The Ed Show Debates Whether Nas Should Give ‘Real N*gga’ Gwyneth Paltrow A Pass
Prof. Michael Eric Dyson, filling in for The Ed Show host Ed Schultz Tuesday night, debated Gwyneth Paltrow‘s recent n-word tweet with entertainment mogul Russell Simmons, and wondered if rappers like Nas, who called Paltrow a “real n*gga,” had the authority to give the actress a pass. After a discussion of black cultural attempts to reclaim the word, Prof. Dyson delivered an “ironclad” ruling as to when white people can say the n-word: “Never!”
To be clear, this is America, anyone can say the n-word, or anything else they want. Dyson and Simmons were discussing what circumstances, if any, they (and other black people) would find such use acceptable. They both seemed to agree that the use of the word among black people, as a way to “take the venom out of the viper of the n-word and drain it once and for all,” while still a matter of debate in the black community, is acceptable, insofar as it is a done deal.
But Prof. Dyson, who played a clip of rapper Nas saying “Gwyneth gets a pass. Real people get a pass, man. W know what this sh*t is. Gwyneth Paltrow’s a real n*gga,” challenged the idea that rappers, many of whom he felt “have no sense of the historical complexity of how this word has evolved,” have the right to give white people a pass.
Simmons seemed inclined to grant forgiveness to those white folks who remain teachable. “That reality seeps out into the communities, outside of the black community, and some people mistakenly use the word,” he said. “I managed The Beastie Boys, 3rd Bass, all the first white rappers. Eminem has elected not to use it. I recommend anyone who doesn’t have a direct blood line to a slave not use it.”
“Don’t really cool white people know they don’t use that term?” Prof. Dyson asked. Simmons agreed.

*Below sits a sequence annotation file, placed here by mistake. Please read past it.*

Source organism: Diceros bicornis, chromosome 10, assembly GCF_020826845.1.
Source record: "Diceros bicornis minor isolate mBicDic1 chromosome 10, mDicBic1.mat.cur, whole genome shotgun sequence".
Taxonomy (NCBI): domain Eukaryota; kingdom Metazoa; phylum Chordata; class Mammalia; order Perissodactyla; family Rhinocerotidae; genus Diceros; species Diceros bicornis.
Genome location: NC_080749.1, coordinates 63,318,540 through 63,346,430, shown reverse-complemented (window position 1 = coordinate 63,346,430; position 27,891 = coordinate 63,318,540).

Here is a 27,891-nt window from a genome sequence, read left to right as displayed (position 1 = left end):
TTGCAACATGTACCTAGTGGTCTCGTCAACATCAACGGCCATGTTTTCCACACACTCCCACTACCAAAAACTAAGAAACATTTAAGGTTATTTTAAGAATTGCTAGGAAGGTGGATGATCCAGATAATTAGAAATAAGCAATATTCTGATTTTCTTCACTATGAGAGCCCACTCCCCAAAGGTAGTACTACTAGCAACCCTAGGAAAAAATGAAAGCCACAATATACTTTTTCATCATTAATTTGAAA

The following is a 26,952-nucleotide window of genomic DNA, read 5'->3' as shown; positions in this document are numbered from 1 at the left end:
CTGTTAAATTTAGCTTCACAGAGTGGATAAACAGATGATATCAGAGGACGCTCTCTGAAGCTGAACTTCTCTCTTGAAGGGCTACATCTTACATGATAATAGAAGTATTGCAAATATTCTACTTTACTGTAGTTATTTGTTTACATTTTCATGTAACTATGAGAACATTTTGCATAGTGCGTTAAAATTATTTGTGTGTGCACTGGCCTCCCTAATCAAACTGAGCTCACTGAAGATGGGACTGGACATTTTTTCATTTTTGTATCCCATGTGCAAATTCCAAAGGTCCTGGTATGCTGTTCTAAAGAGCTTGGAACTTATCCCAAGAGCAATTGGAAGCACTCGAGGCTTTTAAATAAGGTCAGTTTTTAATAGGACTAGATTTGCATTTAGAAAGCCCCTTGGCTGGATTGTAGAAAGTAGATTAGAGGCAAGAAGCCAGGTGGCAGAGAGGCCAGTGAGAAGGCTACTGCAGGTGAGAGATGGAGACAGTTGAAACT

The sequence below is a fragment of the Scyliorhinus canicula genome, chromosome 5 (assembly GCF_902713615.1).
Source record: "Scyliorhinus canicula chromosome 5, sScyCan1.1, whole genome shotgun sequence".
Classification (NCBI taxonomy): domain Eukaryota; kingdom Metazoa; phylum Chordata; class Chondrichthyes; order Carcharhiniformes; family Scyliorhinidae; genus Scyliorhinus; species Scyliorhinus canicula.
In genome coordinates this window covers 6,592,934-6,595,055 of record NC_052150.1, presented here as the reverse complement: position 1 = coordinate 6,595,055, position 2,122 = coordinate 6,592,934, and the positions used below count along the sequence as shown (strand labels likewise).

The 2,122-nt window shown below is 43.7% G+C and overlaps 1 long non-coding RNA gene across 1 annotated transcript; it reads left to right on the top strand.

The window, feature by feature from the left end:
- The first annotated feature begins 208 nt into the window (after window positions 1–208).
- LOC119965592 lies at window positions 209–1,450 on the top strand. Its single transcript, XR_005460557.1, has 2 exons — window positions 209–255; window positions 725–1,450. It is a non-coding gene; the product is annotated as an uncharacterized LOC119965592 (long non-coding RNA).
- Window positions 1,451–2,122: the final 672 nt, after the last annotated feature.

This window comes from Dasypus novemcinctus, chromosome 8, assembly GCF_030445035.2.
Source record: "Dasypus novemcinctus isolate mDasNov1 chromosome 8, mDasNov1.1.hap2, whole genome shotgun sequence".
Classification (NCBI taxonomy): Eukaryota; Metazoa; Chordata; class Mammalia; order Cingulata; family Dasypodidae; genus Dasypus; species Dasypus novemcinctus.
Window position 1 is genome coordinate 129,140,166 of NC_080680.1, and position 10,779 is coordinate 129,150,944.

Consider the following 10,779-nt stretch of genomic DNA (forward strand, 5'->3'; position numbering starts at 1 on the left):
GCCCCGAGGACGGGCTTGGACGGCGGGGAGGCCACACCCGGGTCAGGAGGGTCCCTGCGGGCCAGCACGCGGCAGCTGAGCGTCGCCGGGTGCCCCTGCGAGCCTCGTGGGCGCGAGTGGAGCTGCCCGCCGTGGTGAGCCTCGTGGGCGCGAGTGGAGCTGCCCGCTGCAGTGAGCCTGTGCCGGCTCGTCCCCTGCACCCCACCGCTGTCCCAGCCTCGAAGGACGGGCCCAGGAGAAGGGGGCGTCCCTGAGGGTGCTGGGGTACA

Prof. Dyson concluded with a simple ruling, saying “Here’s an ironclad law that will help, here’s when you can say the n-word: never.”
Because of the word’s unique history (it’s not just a nasty word for a race of people; it was used as a conditioning tool under torture. Unlike epithets like “cracker” or “mick,” the n-word was literally used as a weapon), white people don’t have standing to do much beyond ask questions about it. A common one is “Well, if they can say it, why can’t we?”
A friend of mine told me he explained it to someone this way: “You get white privilege, you don’t have to worry about being discriminated against for jobs, or being followed around in a store, or getting shot when you get pulled over,” he explained. “This one thing is ‘black privilege.’ That’s not a bad trade.”
I use the example of other “insider” terms like “sweetie” or “f*ckface,” which you might call your girlfriend or your buddy, respectively, but which would garner a different reaction if used by an outsider.
But that brings up the central question in Paltrow’s case, and other ‘Hood Pass controversies like John Mayer‘s ill-advised remarks awhile back. What about white people who feel like part of the “family?”
It’s been my experience that “down” white people often misjudge the scope of the ‘Hood Pass. At most, it grants you a mulligan, or a series of mulligans, until you’ve been corrected. Then, it expires, and the familiarity is tolerated, at best, and not tolerated, at worst. A ‘Hood Pass gone wrong is a uniquely uncomfortable scene.
I don’t know if rappers have the authority to grant passes, and while Professor Dyson’s declaration is a good general rule of thumb, there ought to be some sort of high court to rule on possible exceptions. There are obvious ones, like whether a reporter should use the word when directly quoting someone in a news story. But what if a white person has to use the n-word in order to avert a terrorist attack? Sounds far-fetched, but it happened to John McClane in Die Hard 3.
The truth is, no matter what the circumstance, even a justifiable one like the news reporter example, the word will always sting when coming from a white person’s mouth. The calculation, then, is whether the point you’re trying to make is worth that sting. Proving you’re “down” doesn’t qualify.
Here’s the clip, from The Ed Show:
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